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AP Human Geography Chapter 12-13

Agglomeration
grouping together of many firms from the same industry in a single area for collective or cooperative use of infrastructure and sharing of labor resources
Barriadas
Squatter settlements found in the periphery of Latin American cities.
Bid-rent theory
the price and demand for real estate changes as the distance towards the Central Business District increases.
Blockbusting
A process by which real estate agents convince white property owners to sell their houses at low prices because of fear that black families will soon move into the neighborhood.
Central Business District (CBD)
The downtown heart of a central city, the CBD is marked by high land values, a concentration of business and commerce, and the clustering of the tallest buildings.
Census Tract
Small country subdivisions, usually containing between 2,500 and 8,000 persons, delineated by the US Census Bureau as areas of relatively uniform population characteristics, economic status, and living conditions.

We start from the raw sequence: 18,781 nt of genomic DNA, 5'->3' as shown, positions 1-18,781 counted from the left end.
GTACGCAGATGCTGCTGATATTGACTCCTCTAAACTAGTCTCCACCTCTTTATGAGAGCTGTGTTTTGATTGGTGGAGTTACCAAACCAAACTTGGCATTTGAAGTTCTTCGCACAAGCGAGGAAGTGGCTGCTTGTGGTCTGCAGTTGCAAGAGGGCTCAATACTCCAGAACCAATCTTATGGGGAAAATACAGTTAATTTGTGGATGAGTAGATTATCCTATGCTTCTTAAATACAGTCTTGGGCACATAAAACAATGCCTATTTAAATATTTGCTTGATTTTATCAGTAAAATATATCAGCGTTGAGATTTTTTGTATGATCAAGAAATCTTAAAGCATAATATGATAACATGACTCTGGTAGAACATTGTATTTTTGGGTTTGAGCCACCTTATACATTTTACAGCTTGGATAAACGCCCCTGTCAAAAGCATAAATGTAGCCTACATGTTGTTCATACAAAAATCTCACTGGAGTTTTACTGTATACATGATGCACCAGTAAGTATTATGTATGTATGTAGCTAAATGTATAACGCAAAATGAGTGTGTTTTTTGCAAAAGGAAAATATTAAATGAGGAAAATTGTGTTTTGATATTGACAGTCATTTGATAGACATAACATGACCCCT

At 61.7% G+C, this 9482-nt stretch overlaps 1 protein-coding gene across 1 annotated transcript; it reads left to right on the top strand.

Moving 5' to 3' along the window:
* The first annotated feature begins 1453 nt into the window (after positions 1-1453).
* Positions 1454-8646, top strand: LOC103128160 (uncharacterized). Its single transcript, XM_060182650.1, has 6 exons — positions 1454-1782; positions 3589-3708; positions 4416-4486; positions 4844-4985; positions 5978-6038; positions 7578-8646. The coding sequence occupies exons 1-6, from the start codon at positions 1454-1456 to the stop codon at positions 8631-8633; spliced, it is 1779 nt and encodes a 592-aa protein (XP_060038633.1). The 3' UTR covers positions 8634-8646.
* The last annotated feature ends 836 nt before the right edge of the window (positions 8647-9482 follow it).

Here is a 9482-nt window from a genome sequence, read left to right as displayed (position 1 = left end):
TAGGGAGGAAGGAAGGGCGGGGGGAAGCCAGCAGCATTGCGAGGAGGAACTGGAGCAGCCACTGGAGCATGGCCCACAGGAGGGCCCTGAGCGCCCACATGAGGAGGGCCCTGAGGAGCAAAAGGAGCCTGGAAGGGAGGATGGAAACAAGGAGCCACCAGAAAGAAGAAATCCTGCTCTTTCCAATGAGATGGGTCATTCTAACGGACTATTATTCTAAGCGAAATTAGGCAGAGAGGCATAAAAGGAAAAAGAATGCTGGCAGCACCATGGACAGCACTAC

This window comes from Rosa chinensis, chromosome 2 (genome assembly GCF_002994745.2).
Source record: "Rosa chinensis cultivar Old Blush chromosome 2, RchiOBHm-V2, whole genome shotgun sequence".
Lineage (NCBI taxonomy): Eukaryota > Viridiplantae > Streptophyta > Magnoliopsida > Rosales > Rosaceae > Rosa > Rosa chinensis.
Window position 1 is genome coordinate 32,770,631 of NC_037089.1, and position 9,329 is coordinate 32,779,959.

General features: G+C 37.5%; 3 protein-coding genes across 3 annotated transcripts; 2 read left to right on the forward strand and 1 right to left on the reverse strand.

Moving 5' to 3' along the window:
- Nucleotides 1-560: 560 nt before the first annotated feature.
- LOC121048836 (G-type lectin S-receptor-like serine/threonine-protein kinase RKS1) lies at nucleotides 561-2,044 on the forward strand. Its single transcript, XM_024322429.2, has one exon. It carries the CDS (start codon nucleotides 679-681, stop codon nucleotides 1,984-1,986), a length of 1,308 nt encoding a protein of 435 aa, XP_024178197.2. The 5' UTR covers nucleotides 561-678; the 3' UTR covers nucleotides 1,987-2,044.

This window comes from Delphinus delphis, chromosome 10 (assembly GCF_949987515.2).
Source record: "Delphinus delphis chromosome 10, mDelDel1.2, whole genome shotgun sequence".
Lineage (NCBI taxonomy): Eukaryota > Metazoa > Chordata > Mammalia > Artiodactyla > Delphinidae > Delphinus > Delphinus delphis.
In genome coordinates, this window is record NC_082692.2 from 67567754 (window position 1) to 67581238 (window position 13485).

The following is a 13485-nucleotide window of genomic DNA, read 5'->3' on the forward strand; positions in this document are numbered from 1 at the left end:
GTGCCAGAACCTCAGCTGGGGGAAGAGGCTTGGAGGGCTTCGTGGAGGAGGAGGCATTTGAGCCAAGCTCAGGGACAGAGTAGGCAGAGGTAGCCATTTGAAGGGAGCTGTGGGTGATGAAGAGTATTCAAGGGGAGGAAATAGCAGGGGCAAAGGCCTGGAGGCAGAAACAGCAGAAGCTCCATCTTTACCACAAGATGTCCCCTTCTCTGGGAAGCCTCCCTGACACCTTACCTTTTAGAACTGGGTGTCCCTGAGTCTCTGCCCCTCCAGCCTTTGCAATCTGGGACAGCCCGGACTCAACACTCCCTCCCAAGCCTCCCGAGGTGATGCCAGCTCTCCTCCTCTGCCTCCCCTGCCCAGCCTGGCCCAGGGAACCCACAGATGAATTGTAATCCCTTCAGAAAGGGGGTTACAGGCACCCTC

cityscapes
urban landscape; similar to a landscape, yet of a city (cityscapes often show the city’s skyline, which is the CBD)
colonial city
City established by colonizing empires as administrative centers. Often they were established on already existing native cities, completely overtaking their infrastructures.
commercialization
Marketing a product; The transformation of an area of a city into an area attractive to residents and tourists alike in terms of economic activity
commuter zone
the outer most zone of the Concentric Zone Model that represents people who choose to live in residential suburbia and take a daily commute in the CBD to work.
counterurbanization
Net migration from urban to rural areas in more developed countries.
decentralization
the social process in which population and industry moves from urban centers to outlying districts
deindustrialization
process by which companies move industrial jobs to other regions with cheaper labor, leaving the newly deindustrialized region to switch to a service economy and to work through a period of high unemployment
disamenity sector
The very poorest parts of cities that in extreme cases are not even connected to regular city services and are controlled by gangs or drug lords.
early cities
Cities of the ancient world (-3500 to -1200) (We learned about how agriculture and language began in this era……….
entrepot
a port where merchandise can be imported and re-exported without paying import duties
favela
a slum community in a Brazilian city
female-headed household
A household dominated by a woman (We learned about how MCDs have different family structure.)
gateway city